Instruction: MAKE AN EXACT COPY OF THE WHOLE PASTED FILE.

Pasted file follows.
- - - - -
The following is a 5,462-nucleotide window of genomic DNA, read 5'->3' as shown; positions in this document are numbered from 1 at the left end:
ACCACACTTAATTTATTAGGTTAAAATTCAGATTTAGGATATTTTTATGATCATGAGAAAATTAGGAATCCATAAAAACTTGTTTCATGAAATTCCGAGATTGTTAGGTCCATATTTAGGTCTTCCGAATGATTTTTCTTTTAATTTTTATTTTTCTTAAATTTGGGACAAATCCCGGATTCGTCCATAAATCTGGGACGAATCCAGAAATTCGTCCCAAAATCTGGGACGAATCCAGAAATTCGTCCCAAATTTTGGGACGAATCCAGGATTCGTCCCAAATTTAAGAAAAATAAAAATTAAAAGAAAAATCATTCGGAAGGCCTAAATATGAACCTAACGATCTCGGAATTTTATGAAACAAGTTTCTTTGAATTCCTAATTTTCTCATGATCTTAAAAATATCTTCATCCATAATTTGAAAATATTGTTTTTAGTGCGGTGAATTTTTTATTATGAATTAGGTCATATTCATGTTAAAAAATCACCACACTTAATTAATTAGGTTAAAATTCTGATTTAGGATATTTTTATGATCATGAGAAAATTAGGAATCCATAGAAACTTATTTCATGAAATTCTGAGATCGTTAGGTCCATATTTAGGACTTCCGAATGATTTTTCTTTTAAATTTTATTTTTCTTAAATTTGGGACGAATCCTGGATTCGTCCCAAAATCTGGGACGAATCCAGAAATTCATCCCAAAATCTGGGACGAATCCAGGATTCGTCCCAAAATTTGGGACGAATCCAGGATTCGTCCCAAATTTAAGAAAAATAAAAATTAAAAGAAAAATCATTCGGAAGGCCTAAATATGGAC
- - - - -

The following is a 5,462-nucleotide window of genomic DNA, read 5'->3' as shown; positions in this document are numbered from 1 at the left end:
ACCACACTTAATTTATTAGGTTAAAATTCAGATTTAGGATATTTTTATGATCATGAGAAAATTAGGAATCCATAAAAACTTGTTTCATGAAATTCCGAGATTGTTAGGTCCATATTTAGGTCTTCCGAATGATTTTTCTTTTAATTTTTATTTTTCTTAAATTTGGGACAAATCCCGGATTCGTCCATAAATCTGGGACGAATCCAGAAATTCGTCCCAAAATCTGGGACGAATCCAGAAATTCGTCCCAAATTTTGGGACGAATCCAGGATTCGTCCCAAATTTAAGAAAAATAAAAATTAAAAGAAAAATCATTCGGAAGGCCTAAATATGAACCTAACGATCTCGGAATTTTATGAAACAAGTTTCTTTGAATTCCTAATTTTCTCATGATCTTAAAAATATCTTCATCCATAATTTGAAAATATTGTTTTTAGTGCGGTGAATTTTTTATTATGAATTAGGTCATATTCATGTTAAAAAATCACCACACTTAATTAATTAGGTTAAAATTCTGATTTAGGATATTTTTATGATCATGAGAAAATTAGGAATCCATAGAAACTTATTTCATGAAATTCTGAGATCGTTAGGTCCATATTTAGGACTTCCGAATGATTTTTCTTTTAAATTTTATTTTTCTTAAATTTGGGACGAATCCTGGATTCGTCCCAAAATCTGGGACGAATCCAGAAATTCATCCCAAAATCTGGGACGAATCCAGGATTCGTCCCAAAATTTGGGACGAATCCAGGATTCGTCCCAAATTTAAGAAAAATAAAAATTAAAAGAAAAATCATTCGGAAGGCCTAAATATGGAC